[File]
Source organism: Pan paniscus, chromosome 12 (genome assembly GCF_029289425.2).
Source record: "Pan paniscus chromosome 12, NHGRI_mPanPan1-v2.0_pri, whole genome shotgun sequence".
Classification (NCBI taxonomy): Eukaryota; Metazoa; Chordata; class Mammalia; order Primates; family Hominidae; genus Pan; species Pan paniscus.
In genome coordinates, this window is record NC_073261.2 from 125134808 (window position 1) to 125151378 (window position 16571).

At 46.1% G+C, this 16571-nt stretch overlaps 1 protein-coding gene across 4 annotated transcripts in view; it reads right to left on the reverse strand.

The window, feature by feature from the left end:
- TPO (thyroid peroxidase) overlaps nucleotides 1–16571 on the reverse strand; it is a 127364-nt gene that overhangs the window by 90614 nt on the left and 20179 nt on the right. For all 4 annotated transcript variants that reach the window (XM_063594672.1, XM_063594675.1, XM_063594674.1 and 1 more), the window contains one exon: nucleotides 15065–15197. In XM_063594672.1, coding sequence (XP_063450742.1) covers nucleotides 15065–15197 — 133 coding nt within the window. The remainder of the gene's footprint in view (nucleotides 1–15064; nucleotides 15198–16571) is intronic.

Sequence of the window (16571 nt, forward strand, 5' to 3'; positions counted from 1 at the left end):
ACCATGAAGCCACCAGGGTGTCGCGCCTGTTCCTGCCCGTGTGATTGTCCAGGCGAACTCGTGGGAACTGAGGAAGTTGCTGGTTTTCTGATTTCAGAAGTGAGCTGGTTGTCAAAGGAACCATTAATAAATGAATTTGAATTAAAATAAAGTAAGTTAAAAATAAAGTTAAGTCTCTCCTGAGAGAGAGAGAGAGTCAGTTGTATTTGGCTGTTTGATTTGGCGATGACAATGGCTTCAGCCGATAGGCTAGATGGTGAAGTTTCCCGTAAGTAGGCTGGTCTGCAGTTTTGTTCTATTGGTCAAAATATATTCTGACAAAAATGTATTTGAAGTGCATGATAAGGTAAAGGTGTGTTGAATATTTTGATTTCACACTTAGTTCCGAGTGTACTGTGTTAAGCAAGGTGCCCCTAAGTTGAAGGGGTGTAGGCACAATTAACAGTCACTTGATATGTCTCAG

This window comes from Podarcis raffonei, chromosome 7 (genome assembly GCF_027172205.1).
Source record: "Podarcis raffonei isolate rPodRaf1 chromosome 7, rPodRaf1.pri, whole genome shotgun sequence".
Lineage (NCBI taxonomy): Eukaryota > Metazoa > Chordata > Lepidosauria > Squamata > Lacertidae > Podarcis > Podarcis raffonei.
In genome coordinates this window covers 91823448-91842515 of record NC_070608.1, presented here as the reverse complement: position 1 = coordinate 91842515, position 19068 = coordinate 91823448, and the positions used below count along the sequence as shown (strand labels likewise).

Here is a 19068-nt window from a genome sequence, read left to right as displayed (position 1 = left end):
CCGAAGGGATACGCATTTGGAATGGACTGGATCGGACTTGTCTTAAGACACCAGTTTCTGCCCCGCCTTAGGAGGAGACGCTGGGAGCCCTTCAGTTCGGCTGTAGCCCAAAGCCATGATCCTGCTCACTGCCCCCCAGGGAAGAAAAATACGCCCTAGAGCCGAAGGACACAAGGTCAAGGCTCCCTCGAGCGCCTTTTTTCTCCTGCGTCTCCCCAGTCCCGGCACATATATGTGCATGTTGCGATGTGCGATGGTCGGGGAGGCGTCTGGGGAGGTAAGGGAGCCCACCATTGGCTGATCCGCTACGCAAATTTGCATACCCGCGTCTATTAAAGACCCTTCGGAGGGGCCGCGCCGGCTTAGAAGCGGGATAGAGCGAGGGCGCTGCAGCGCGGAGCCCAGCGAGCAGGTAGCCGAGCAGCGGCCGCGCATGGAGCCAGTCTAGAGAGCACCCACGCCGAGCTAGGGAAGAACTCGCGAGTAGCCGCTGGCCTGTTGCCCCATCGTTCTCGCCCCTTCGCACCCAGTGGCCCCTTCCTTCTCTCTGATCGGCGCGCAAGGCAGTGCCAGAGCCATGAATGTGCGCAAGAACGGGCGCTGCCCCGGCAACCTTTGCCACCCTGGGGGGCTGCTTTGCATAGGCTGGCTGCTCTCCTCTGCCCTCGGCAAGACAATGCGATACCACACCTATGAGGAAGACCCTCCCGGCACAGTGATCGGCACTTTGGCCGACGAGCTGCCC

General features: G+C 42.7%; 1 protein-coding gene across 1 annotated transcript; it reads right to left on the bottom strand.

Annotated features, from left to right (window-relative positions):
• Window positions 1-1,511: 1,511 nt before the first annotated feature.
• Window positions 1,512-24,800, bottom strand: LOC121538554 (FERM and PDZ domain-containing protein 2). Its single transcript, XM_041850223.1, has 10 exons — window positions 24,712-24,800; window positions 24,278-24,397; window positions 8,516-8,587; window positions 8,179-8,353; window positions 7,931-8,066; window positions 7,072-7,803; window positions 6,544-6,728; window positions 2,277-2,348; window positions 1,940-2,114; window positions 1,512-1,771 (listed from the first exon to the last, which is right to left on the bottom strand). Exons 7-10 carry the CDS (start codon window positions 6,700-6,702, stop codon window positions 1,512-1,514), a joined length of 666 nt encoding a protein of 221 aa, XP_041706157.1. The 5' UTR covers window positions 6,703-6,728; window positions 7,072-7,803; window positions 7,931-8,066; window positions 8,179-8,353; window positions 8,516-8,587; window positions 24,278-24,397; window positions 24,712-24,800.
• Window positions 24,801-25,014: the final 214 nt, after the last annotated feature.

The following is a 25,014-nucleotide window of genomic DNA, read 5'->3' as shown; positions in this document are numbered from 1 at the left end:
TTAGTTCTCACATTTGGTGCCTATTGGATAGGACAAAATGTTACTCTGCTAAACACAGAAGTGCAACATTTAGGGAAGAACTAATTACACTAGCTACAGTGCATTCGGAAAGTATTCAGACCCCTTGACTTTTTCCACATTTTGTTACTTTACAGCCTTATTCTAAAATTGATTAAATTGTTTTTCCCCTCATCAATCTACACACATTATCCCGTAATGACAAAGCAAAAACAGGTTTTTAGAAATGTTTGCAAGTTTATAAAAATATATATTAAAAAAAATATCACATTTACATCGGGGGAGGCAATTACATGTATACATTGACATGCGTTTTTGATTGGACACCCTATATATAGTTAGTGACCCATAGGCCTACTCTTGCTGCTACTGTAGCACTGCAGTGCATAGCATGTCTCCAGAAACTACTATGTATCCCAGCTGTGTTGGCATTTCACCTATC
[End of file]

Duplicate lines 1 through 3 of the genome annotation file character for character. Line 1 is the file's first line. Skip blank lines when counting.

Source organism: Pan paniscus, chromosome 12 (genome assembly GCF_029289425.2).
Source record: "Pan paniscus chromosome 12, NHGRI_mPanPan1-v2.0_pri, whole genome shotgun sequence".
Classification (NCBI taxonomy): Eukaryota; Metazoa; Chordata; class Mammalia; order Primates; family Hominidae; genus Pan; species Pan paniscus.